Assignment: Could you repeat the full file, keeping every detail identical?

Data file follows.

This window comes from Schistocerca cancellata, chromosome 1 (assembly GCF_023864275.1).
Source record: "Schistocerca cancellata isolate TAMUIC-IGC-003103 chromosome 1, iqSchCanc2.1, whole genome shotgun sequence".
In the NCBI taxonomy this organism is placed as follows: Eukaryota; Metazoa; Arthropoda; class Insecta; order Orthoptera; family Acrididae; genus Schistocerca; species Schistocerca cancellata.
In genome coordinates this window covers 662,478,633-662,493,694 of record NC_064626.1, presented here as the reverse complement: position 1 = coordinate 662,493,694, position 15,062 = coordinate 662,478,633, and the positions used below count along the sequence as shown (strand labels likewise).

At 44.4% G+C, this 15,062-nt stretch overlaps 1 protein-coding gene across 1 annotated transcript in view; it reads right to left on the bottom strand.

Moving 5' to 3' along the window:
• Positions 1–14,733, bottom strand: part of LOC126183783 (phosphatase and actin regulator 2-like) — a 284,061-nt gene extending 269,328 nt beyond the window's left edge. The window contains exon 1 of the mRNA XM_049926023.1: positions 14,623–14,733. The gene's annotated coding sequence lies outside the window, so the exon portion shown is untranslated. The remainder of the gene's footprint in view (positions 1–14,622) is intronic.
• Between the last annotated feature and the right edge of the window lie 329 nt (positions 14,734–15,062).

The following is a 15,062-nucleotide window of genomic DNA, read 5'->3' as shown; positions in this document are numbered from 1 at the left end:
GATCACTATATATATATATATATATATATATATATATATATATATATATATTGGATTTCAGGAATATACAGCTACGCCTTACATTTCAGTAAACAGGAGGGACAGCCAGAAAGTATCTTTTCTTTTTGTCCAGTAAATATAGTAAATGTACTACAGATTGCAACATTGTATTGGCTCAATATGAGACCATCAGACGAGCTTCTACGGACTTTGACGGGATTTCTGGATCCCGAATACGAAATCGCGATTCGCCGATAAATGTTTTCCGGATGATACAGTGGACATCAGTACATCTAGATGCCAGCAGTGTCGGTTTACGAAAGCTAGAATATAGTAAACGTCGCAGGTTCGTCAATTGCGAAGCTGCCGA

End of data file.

This window comes from Schistocerca cancellata, chromosome 1 (assembly GCF_023864275.1).
Source record: "Schistocerca cancellata isolate TAMUIC-IGC-003103 chromosome 1, iqSchCanc2.1, whole genome shotgun sequence".
In the NCBI taxonomy this organism is placed as follows: Eukaryota; Metazoa; Arthropoda; class Insecta; order Orthoptera; family Acrididae; genus Schistocerca; species Schistocerca cancellata.
In genome coordinates this window covers 662,478,633-662,493,694 of record NC_064626.1, presented here as the reverse complement: position 1 = coordinate 662,493,694, position 15,062 = coordinate 662,478,633, and the positions used below count along the sequence as shown (strand labels likewise).

At 44.4% G+C, this 15,062-nt stretch overlaps 1 protein-coding gene across 1 annotated transcript in view; it reads right to left on the bottom strand.

Moving 5' to 3' along the window:
• Positions 1–14,733, bottom strand: part of LOC126183783 (phosphatase and actin regulator 2-like) — a 284,061-nt gene extending 269,328 nt beyond the window's left edge. The window contains exon 1 of the mRNA XM_049926023.1: positions 14,623–14,733. The gene's annotated coding sequence lies outside the window, so the exon portion shown is untranslated. The remainder of the gene's footprint in view (positions 1–14,622) is intronic.
• Between the last annotated feature and the right edge of the window lie 329 nt (positions 14,734–15,062).

The following is a 15,062-nucleotide window of genomic DNA, read 5'->3' as shown; positions in this document are numbered from 1 at the left end:
GATCACTATATATATATATATATATATATATATATATATATATATATATATTGGATTTCAGGAATATACAGCTACGCCTTACATTTCAGTAAACAGGAGGGACAGCCAGAAAGTATCTTTTCTTTTTGTCCAGTAAATATAGTAAATGTACTACAGATTGCAACATTGTATTGGCTCAATATGAGACCATCAGACGAGCTTCTACGGACTTTGACGGGATTTCTGGATCCCGAATACGAAATCGCGATTCGCCGATAAATGTTTTCCGGATGATACAGTGGACATCAGTACATCTAGATGCCAGCAGTGTCGGTTTACGAAAGCTAGAATATAGTAAACGTCGCAGGTTCGTCAATTGCGAAGCTGCCGA